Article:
Element layouting strategies in Pentaho Reporting

Back in February on the London Pentaho User-Group meeting I promised to make the contents of that presentation available as blog entries. This is the first of these three articles.

The Pentaho Reporting Engine supports several lay-outing strategies to create sophisticated reports easier and to simply the report creation process.

You can change the layout strategy of a band using the “layout” style-key on that band.


A canvas layout positions elements freely on the area of the parent band. Elements have no relationship to each other during the lay-outing. Therefore if an element expands its size, it does not push elements out of the way. Expanding elements always increase the size of the parent band.

Elements inside a Canvas level band are positioned using the position::x and position::y style-keys.

The Canvas layout is the default layout for all new reports and bands.

If you are familiar with HTML and CSS, then think of this layout as a collection of absolutely positioned elements.


Elements in a block layout band are laid out one after each other vertically. Block-level elements span the full width of the parent band. If a element expands it pushes all other elements down so that no element overlaps the other elements.

Master- and SubReport elements as well as Groups are always laid as block elements.

If you are familiar with HTML and CSS, think of this layout as a set of




In an inline formatting context, boxes are laid out horizontally, one after the other, beginning at the top of a containing block. Horizontal margins, borders, and padding are respected between these boxes. The boxes may be aligned vertically in different ways: their bottoms or tops may be aligned, or the baselines of text within them may be aligned. The rectangular area that contains the boxes that form a line is called a line box.

A inline element that is placed in a non-inline layout band creates an artificial paragraph to wrap around this element during the lay-outing process. The most common use of this layout strategy is to produce rich-text content from several independent report elements.

If you are familiar with HTML and CSS, think of this layout as a set of elements.


The row layout positions elements one after each other on the horizontal axis. All elements are printed in a single row, expanding their height as needed. If all elements should expand to the height of tallest element, set the min-height to “100%”.

Row-layout is a natural match for list reports, where multiple columns of data should be printed per row of data. When a element expands its width all other elements get pushed to the right.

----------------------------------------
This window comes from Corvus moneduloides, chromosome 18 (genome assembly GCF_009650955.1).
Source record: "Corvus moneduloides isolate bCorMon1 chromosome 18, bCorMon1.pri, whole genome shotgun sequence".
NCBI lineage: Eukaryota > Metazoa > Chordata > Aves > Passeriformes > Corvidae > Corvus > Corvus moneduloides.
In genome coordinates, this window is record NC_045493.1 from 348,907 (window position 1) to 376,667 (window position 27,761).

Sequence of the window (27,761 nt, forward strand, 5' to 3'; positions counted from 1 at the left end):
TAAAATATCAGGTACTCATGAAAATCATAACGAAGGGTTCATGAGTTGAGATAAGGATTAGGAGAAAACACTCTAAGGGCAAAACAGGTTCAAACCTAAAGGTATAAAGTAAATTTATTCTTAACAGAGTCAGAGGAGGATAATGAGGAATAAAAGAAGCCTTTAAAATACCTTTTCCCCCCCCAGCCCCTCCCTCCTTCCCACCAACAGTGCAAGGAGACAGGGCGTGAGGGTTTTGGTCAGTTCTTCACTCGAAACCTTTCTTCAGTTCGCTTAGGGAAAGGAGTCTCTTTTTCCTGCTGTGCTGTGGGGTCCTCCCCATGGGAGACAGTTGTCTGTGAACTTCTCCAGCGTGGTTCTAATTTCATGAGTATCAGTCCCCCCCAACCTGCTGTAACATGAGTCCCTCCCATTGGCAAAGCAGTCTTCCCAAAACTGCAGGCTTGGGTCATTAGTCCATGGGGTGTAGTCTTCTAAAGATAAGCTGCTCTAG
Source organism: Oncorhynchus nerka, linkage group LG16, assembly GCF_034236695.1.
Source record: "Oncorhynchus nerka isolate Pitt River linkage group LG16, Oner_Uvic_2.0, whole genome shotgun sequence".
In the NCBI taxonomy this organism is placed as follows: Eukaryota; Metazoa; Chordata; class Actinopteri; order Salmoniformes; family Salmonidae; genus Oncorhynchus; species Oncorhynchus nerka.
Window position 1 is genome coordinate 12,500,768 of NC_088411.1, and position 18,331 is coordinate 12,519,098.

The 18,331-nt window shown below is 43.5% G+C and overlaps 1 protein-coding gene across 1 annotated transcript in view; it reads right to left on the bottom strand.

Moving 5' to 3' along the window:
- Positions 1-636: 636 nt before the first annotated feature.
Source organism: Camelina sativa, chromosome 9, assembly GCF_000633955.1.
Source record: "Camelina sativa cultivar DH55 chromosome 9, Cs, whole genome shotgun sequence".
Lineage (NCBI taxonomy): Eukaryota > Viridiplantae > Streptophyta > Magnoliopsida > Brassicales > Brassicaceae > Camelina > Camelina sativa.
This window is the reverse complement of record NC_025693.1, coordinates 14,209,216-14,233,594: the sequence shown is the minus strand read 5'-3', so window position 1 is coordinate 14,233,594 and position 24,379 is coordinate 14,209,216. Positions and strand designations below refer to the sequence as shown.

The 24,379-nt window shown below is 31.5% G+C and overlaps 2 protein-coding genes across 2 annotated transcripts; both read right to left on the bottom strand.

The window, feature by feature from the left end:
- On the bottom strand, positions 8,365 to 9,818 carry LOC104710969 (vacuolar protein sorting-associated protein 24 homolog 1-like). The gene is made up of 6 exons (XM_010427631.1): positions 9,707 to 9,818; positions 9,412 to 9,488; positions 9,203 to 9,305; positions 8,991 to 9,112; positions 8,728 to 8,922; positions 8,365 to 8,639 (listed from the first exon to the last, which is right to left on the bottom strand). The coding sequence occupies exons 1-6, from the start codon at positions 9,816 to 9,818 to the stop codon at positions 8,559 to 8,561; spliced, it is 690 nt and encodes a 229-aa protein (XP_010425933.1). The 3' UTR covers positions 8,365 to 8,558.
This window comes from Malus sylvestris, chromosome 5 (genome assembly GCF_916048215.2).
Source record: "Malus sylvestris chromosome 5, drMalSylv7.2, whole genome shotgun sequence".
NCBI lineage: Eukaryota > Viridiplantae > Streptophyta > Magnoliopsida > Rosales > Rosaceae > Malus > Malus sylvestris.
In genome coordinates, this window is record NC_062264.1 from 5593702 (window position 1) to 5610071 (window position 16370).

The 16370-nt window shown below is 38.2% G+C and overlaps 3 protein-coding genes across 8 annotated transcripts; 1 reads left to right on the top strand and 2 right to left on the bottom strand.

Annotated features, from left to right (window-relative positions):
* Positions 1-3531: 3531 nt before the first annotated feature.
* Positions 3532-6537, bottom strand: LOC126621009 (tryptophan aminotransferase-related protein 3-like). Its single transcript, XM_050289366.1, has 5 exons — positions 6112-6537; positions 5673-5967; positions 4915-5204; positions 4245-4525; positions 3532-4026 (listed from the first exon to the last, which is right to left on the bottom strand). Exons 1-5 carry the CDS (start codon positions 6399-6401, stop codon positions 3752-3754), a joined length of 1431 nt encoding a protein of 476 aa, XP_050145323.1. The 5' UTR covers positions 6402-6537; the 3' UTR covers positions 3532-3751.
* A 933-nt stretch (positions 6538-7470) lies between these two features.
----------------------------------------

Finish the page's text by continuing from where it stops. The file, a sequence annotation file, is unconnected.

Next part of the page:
If you are familiar with HTML and CSS, think of this layout as a HTML table with a single row of data.

When you use a row-layout for your list-reports, you will no longer need to layout elements manually. To create spacing between elements use either padding on your elements or place a empty band as padding element into the row layout band. The report design wizard makes use of the row-layout to position elements in the details band and details-header bands.

Combining layout strategies for better effects

You can combine several layout strategies in one root element by adding extra bands to your report. All elements placed into these bands will be governed by the band’s layout setting.

How to avoid that dynamic-height elements overlap other elements

You can use this to avoid overlapping elements in your report whenever you use “dynamic-height” elements and to create proper table-rows so that elements of the second row get pushed down by the expanding content of the first row.

Use the following steps to create a two-row details band.

  1. make your details band a block-layout by setting the layout-style of this band to “block”.
  2. Add two bands.
  3. Add the elements for the first row into the first band, and all elements for the second row into the second band.

That’s it. When your first row elements expand, your second row elements will be pushed down.

Download a sample report to see the row- and block-layouter in action.

This entry was posted in Basic Topic, Report Designer & Engine, Tech-Tips on by .

About Thomas

After working as all-hands guy and lead developer on Pentaho Reporting for over an decade, I have learned a thing or two about report generation, layouting and general BI practices. I have witnessed the remarkable growth of Pentaho Reporting from a small niche product to a enterprise class Business Intelligence product. This blog documents my own perspective on Pentaho Reporting's development process and our our steps towards upcoming releases.

4 thoughts on “Element layouting strategies in Pentaho Reporting

  1. Andy Grohe


    Good to see the information. How about layout strategies for the parameters? i.e. allowing rudimentary positioning for parameters other than vertical, horizontal or flow?

  2. Thomas Morgner

    Parameter layouting is something that had to fall short in the past – making parameters work reliable was more important. But yes, that is something that comes soon, as I do hate it when people have to abuse xactions or cdf-definitions as pure parameter input.

    I also have the common request on my list to allow user-code inside parameter-widgets so that you can use your own JavaScript magic for everything.

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